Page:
Thursday, March 12, 2015

Hey, Connie, How Did You Hang the Drapes in Your Bay Window?

The bay window in our Family Room presented a challenge when it came to hanging drapes.

I wanted stationary gathered panels at the corners of the bay, to coordinate with the way the drapes hang on the other window in the room ... traditional fabric and construction, and a more modern way to use them.  What kind of rod and hardware would accomplish this, tho?

When I was at Ikea buying my drapery rods, I found this handy little accessory.

It's rubbery with some sort of armature inside of it, it's threaded to screw onto the Hugad drapery rods, and it's made to bend around corners!

I combined the black rod with these white brackets.  I wanted the hardware to virtually disappear ... the bracket itself stayed white to match the window framework and trim, and I used black spray paint on the hook that holds the rod.

The side brackets are mounted to the face of the window frame, as far toward the wall as I could get them ...

Took this photo before I added the second screw that holds the bracket.

... and I installed one bracket in the center of the bay to hold the curved part of the rod assembly.

The bracket kit comes with a little slide-on thingie that covers the screws and helps make the bracket that much more subtle.

The rod bridges the space between the bracket and the side wall, so the drapes can be all the way against the wall into the corner of the bay.

I came up with a rather unconventional solution to the challenge of exactly how to get the drapery panels pushed all the way into the corner.  They are rod pocket drapes, and the bracket hook would act as a stop and would keep the drapes from sliding all the way into the corner.  To overcome this, I measured the distance from the hook to the wall, gathered the drapes onto a rod and marked this distance onto the gathered drapes with a pin, and cut an access hole into the back of the rod pocket.

When I put the drapes onto the rod, and the rod onto the bracket hook, I clipped the rod to the hook through this hole and the drapes hang perfectly.  If I hadn't told you what I did, you would never know that this is how I made this work.

I have another fantastic trick to show you, one that I learned in THIS post from Design du Monde ... use a zip tie, the same color as the rod, to hold stationary panels back and keep them from ungathering.  You absolutely can't see the zip tie unless you're craning your neck to see behind the drapes, and the drapes stay exactly where they're supposed to.

(Step-by-step photo tutorial to show you how I made the drapes is HERE.)

With this project complete, I can now move onto other things.  Spring is sending signals that I hope I interpret to mean that it will be here soon.  It seems like it's been a longer-than-normal winter, and I'm really ready to get outside and get my hands dirty.  I have roses to prune, mulch to lay, gardens to plan ... and I can't wait to get to it!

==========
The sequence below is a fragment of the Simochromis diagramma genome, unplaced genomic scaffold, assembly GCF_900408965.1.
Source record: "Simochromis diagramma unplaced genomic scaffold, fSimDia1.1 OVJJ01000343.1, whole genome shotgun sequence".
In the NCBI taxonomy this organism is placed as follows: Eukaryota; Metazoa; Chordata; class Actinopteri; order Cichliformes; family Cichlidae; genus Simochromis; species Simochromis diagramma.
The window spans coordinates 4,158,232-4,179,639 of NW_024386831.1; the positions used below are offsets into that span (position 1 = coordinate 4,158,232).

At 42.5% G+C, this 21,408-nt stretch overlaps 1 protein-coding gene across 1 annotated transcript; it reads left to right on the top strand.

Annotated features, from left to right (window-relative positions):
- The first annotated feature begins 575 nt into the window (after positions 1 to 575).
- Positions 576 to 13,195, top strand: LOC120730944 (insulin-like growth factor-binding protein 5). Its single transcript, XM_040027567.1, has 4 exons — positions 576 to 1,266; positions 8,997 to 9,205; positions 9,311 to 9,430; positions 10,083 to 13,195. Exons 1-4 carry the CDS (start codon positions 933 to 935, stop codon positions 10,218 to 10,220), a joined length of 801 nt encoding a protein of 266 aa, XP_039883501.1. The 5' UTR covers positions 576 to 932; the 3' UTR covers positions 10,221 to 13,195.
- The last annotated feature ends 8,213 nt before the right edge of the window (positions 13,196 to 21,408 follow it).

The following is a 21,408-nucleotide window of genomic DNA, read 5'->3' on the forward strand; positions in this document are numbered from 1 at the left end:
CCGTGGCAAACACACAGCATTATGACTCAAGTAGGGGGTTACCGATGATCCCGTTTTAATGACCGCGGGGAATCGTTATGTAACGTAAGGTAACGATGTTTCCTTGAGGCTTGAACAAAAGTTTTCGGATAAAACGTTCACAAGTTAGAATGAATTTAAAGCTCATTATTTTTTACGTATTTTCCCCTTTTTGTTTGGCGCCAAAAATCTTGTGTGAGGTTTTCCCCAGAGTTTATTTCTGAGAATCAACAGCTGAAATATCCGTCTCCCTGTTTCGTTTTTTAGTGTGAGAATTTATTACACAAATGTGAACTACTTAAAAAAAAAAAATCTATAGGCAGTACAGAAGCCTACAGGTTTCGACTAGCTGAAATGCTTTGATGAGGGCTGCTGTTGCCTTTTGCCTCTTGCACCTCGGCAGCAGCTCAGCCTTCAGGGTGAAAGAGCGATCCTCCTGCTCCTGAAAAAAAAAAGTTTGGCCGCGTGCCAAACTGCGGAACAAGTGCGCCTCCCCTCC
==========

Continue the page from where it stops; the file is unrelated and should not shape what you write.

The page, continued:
1. Replies
    1. Thanks, Kerry! I have you to thank, with your zip tie trick. Genius!

  2. I had bay windows in our last house. I thought they were so wonderful until I changed window treatments from the custom, dated valance the previous owner left to new panels. Add up six panels, three rods, two swivel joints for the angles, and two finials for the ends and it was an expensive project! I love your zip tie tip. I will have to remember that one.

    1. Hi, Heather! These bay windows had me stumped for a long time. They are deep and and unusually shaped. I figured that I would have to do what you did, with expensive hardware for the drapes, and I was really surprised to see that Ikea had such a simple, cheap solution to the problem. I want to shout to the world about this bendy connector thing! (I guess I kinda did, since I published it on the 'Net for all to see.) The zip tie trick is from the imagination of Kerry Steele (Design du Monde) and her husband.

  3. Wow! And I thought making the curtains was the hard work! But the rooms does look lovely so it was worth it.

    1. None of this was really hard to do ... just time consuming. The Ikea hardware made the job of actually hanging the curtains so much easier. I had no idea that they made that bendy connector thing! It is perfect for this!!

  4. That curtain rod is very clever. The window looks like a nice cosy space with the curtains.

    1. The bay windows in our living room and in the family room are a very distinctive feature of our house. I tried other curtIns and furniture in there, but nothing seemed right. The chairs were an auction bargain two years ago and they fit the space perfectly. The curtains . . . You already know about those. :)

  5. How cool! I need to make note of this! And the zip tie...genius! I love the curtains!

  6. How clever of you. Thanks for taking the time to take close-ups for us. Very clear, and helpful. You're right, I'd never known how you had stabilized the curtains without showing us. Very nice.

    1. The most clever part of this was the brain-child of the Ikea designers, for devising that little bendy part of the drapery rod system. Once I found that, the whole rest of the project fell into line and was SO simple. That zip tie trick is all because of a blog post that I read last year on Design du Monde. It is genius and I want to shout it to the whole world!


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